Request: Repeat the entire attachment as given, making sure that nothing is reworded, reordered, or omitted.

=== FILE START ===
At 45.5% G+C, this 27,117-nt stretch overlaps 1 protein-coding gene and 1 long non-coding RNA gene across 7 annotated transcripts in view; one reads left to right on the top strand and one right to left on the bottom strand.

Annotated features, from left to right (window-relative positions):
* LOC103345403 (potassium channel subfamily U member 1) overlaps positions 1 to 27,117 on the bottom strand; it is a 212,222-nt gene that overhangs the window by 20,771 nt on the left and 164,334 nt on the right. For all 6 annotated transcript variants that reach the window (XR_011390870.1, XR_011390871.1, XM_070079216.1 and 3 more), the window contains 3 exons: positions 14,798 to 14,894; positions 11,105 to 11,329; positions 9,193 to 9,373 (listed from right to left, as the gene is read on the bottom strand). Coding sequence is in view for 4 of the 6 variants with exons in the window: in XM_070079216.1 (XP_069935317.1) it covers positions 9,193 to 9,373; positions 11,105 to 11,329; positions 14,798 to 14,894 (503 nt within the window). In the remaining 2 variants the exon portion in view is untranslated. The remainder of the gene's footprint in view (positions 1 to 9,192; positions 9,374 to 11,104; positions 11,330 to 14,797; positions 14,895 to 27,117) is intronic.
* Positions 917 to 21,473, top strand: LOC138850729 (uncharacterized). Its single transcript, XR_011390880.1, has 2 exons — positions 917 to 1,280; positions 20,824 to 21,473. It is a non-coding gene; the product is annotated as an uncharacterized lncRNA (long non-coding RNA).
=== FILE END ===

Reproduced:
At 45.5% G+C, this 27,117-nt stretch overlaps 1 protein-coding gene and 1 long non-coding RNA gene across 7 annotated transcripts in view; one reads left to right on the top strand and one right to left on the bottom strand.

Annotated features, from left to right (window-relative positions):
* LOC103345403 (potassium channel subfamily U member 1) overlaps positions 1 to 27,117 on the bottom strand; it is a 212,222-nt gene that overhangs the window by 20,771 nt on the left and 164,334 nt on the right. For all 6 annotated transcript variants that reach the window (XR_011390870.1, XR_011390871.1, XM_070079216.1 and 3 more), the window contains 3 exons: positions 14,798 to 14,894; positions 11,105 to 11,329; positions 9,193 to 9,373 (listed from right to left, as the gene is read on the bottom strand). Coding sequence is in view for 4 of the 6 variants with exons in the window: in XM_070079216.1 (XP_069935317.1) it covers positions 9,193 to 9,373; positions 11,105 to 11,329; positions 14,798 to 14,894 (503 nt within the window). In the remaining 2 variants the exon portion in view is untranslated. The remainder of the gene's footprint in view (positions 1 to 9,192; positions 9,374 to 11,104; positions 11,330 to 14,797; positions 14,895 to 27,117) is intronic.
* Positions 917 to 21,473, top strand: LOC138850729 (uncharacterized). Its single transcript, XR_011390880.1, has 2 exons — positions 917 to 1,280; positions 20,824 to 21,473. It is a non-coding gene; the product is annotated as an uncharacterized lncRNA (long non-coding RNA).